Last night, The Boston Celtics and HBO converted the Garden into a movie theater for an advance screening of "Magic & Bird: A Courtship of Rivals." It was an "invite-only" crowd of season ticket holders… but I managed to find my way in as a friend's "plus 1."
It was pretty cool to see the big screen hovering over the parquet with all three of Larry's banners hanging right above it. Score one for the C's before the movie even started for the set up. As a person who fell in love with this franchise in the Larry-Magic years… I was already giddy, even though I felt like I knew everything that was coming in the film.
Before the movie started, Wyc Grousbeck came out and said a few words along with HBO Sports President Ross Greenburg and Captain Paul Pierce. I manage to catch a minute of Truth recounting the story of how Magic and Larry became friends during the shooting of their Converse commercial.
We also spotted new Celtics Nate Robinson and Marcus Landry… and then the lights went down and we were off on a 90 minute adventure back in time.
And it was awesome. Yes, I knew a lot of it already. I knew the story of Indiana St. vs. Michigan St. and how Larry had a bad game while Magic was launched into stardom. I knew Magic and Larry each almost immediately led their teams to titles. I knew all of the facts of the movie. Most people do.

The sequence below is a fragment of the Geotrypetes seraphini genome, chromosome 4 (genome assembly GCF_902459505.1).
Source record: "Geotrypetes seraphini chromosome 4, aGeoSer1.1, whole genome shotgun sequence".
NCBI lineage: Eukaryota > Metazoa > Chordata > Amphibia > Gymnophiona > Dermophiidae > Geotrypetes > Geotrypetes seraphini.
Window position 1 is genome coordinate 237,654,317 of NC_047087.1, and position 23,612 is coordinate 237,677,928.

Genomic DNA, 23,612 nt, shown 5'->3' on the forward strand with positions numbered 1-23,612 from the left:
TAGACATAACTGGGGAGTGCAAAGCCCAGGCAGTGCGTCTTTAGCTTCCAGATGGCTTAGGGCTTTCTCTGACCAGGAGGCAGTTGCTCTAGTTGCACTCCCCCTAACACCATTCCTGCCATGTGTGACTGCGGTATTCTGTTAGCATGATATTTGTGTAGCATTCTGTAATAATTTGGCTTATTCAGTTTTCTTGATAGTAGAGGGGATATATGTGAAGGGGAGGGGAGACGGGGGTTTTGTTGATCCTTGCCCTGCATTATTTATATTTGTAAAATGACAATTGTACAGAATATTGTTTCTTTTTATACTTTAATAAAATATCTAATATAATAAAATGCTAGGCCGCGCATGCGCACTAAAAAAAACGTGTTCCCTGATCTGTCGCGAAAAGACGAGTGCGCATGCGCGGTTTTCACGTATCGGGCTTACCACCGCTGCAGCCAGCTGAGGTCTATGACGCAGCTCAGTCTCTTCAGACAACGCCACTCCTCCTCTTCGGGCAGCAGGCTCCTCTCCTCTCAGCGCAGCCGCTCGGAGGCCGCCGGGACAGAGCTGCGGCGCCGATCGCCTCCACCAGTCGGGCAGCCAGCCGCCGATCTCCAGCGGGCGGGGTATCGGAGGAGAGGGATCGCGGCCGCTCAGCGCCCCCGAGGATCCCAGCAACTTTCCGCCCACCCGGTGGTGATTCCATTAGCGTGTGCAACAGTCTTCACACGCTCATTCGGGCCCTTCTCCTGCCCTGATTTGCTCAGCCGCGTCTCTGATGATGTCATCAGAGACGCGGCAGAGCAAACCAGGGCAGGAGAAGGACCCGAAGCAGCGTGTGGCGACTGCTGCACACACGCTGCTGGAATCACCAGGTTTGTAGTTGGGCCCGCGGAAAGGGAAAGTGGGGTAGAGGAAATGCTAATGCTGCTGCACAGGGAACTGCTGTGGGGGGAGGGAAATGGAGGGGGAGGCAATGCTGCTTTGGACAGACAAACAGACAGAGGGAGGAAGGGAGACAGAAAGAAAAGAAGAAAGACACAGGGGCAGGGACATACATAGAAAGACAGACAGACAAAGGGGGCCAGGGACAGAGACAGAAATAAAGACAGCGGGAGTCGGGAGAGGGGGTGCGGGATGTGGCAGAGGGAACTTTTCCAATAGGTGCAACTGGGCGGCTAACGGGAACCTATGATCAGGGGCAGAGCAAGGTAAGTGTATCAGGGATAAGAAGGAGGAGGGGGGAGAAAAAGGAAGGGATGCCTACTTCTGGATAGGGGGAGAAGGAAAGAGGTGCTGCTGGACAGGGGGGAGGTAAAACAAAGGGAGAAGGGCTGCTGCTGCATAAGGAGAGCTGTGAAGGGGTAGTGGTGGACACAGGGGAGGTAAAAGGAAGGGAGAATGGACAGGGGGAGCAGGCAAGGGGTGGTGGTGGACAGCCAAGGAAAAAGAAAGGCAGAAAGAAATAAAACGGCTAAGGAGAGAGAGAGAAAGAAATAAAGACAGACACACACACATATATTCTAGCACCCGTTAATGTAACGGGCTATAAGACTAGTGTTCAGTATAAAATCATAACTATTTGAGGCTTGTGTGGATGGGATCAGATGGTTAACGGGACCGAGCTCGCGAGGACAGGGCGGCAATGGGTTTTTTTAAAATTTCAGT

But to hear Larry and Magic talk, in depth, about their particular dynamic was fascinating. Their personalities clearly shone through. Magic is the smiling, showtime, loving-the-spotlight kind of guy that was perfect for Los Angeles. Larry is reticent to the point of being stand-off-ish. The head-down "let me do my job" guy that was perfect for Boston. And those personalities fueled that rivalry as much as anything on the court did. There were some great moments in the film where Magic would recount how he tried to approach Larry here and there and Larry was… how do I put this delicately… a bit of douche. And then they'd cut to Larry and he'd say "yeah… that was all me. I didn't want anything to do with him." Just fantastic.
What this documentary showed the most, however, is how Larry and Magic were, at the core, the exact same person in completely different packaging. The way they drove themselves… the way they approached the game… the way they reacted when they failed. They were at the same time perfect matches and total opposites.
And that's when you realize that these two were playing a different game. Neither would have been what they were without the other. Larry needed Magic… and Magic needed Larry. They always kept an eye on one another. Neither felt they had an equal… except for that other guy. In what is looked back on as the NBA's hey-day… Larry and Magic stood above the rest and only had each other to push themselves harder.
The ending, which I won't get into here, is perfect. It's not a montage… it's not a big, crazy flourish. It's simply the perfect quote from Magic… and the perfect quote from Larry that ties the entire 90 minutes together.
Even if you knew 99% of what happened in this film, that other 1% is worth your time. An excellent look at this personal rivalry. It premiers on HBO on March 6th… and it was so good that I might record it and watch it again.